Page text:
“Without their bodies, their eyes, their voices, we’ll be lonely. We’re sorry they’re not among their loved ones, especially.
“Maybe, somehow, they’ll absorb our good will for them.”
That’s what I would say when it was my turn to talk.
But that’s not what happened.
Instead, I lost my temper merely because of the strangeness of life, of unforeseen opportunity to listen and learn. I lashed out, as had Mrs. Dalloway, loudly and hotly blaming authority for what I considered unnecessary death.
But what really angered me was that death is necessary and death, necessary death, came to my consciousness when it was least welcome.
Necessary death intruded and I lost my temper and hated the intrusion of death. Hatred is a world of rage and it blinded me to the sensibilities and sensitivities of those civilized ones who weren’t enraged.
They had been sorrowful. I had become sorrowful in sympathy with them. Then I felt unhappy. Sudden sorrow. I lost my temper. Could I not have been compassionate without being sorrowful? Could I not? Sympathy for sorrowing need not, itself, be a sorrow.
“I wandered around and finally found
Somebody who could make me be true
And even be glad just to be sad
Thinking of you….”
Would I not be willing to consider song lyrics as a teacher?
Could we not be happy with our lives? Even “be glad” of our lives while feeling sympathy for the bereaved and feeling for their sorrow? Is that not the nature of compassion? An impetus to try to comfort?
If my life force were stronger, if my life condition were higher, my joy in life would keep me in temper despite all other fleeting emotions, such as sympathy for sorrowing.
All this was before I knew that I could share compassion without sharing grief. I’m afraid of grief. I’ve witnessed out-of-control grief and rather than strengthening my resolve to keep in temper, I fear loosing my temper, my edge, my nerves to grief.
Is it not said, “We become what we fear”?
So what am I saying? Am I saying that fear of inconsolable grief transmuted ordinary or profound sympathy into rage? Must a regrettable loss of temper become so serious in my mind? Am I over analyzing or just trying to get to the very bottom of the incident in order to make genuine my apologies.
Apologies to the gentlemen who bore the brunt of my rage and from whom I withheld the comfort of compassion.
That’s my hope. That civilized, cultured voices and beings will accept my apologies and speak in my presence again.
The non-ordinary folk who moved me so much, turned my face into a mass of wind, every stirring vibration a rare and rich gift my life had somehow earned.
What was that Bob Dylan song? “Once I held … in the palm of my hand… I didn’t know what I had… I threw it all away..”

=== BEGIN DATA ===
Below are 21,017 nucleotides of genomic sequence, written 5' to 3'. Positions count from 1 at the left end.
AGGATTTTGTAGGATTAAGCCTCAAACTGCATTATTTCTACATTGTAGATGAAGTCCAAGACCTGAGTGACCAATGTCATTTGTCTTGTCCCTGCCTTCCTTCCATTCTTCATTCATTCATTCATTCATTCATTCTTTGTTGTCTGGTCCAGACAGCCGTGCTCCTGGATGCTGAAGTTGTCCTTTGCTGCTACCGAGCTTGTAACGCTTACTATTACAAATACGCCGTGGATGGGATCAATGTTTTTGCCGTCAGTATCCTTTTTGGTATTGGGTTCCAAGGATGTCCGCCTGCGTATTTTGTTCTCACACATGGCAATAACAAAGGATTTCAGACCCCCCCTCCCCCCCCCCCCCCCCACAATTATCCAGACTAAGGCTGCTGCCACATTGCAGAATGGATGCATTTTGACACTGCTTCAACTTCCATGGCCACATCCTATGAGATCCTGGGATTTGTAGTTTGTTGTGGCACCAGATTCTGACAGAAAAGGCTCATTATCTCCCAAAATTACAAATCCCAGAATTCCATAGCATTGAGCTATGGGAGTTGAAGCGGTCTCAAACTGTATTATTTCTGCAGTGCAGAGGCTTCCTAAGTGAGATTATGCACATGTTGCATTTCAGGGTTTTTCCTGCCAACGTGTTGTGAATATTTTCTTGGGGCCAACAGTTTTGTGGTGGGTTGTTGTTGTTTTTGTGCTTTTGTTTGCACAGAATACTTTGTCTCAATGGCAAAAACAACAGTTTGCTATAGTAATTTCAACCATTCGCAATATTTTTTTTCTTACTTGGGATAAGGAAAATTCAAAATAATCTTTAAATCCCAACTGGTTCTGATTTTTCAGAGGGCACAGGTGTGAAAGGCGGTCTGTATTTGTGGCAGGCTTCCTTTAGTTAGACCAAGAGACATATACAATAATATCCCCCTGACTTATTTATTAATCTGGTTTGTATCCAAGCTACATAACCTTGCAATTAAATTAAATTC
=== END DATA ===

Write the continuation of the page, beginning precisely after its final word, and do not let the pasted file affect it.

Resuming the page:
For an instant I knew what I had. But before I could register as a good, that which was good, my innate darkness exploded my natural awe and appreciation. I felt that I had to inspire the same sort of awe and appreciation, I despaired of my ability to so do and I tried, anyway, out of anger, without further thought addressed to the problem.
I felt that I had not earned it. I had earned it. That’s why that experience was there. I had somehow deserved it. What goes around, comes around. I hadn’t done enough. I had to do more. I was angry at that insistence. I lost my temper, my nerves, my edge.
My best bet would have been to remain silent. I could have said, “We all have to go sometime.”
And here I am again, making a mockery out of my own regrets. My happy-go-lucky nature is finally reasserting itself and giving me cause to laugh at a ridiculously inept hypothetical solution to an unrepeatable experiment. “We all have to go sometime.” ha ha ha.
Yet this happy-go-lucky attitude is that which I lost in my sympathy, that aborted emotion, for their suffering,
They were mourning, but their voices’ quality was absent of the emotion of suffering, the state of mind of suffering. How did they do that? Their very tones prompted a desire to see into the nature of sorrow and suffering.
I wanted their voices laughing. I didn’t want them sorrowing. I didn’t want them to mourn. To sorrow is to suffer. I felt I had to suffer, too, in order to share their experience at that moment. I
didn’t want to suffer.
What a control-freak I must be. Anytime of stress or strangeness or change and I feel threatened. I mustn’t let this new-found revelation depress me. I must press on with hope.
I jumped to the conclusion that they were asking me to suffer and I lost my temper. It was too much to ask. But solemnity is not suffering. Sadness. Is sadness suffering? That I can’t answer with assurance.
I wonder: Must it be that parts of life: regrets, sorrow, loss, grief are, of inevitability sufferings?
We suffer at the same time that we, on a different level, revel in the aliveness of ourselves.
Oh happy-go-lucky attitude, are you reasserting yourself? Has my own discretion tutored me? Has my ignorance of the functioning of compassion been dispelled?
Where is Mrs. Dalloway now? I want to discuss this with her. Death is as necessary as parties. They can’t be kept apart. The world intrudes on our smaller worlds. That’s necessary, too. Compassion without sharing any emotion beyond or besides compassion itself is always good legal tender. I do so want her to know. I didn’t know it at the time. Still, I might not always keep it in mind.
If Mrs. Dalloway and I could talk about it, we would both better learn the lesson. Of this I feel sure. So much creativity is expiation.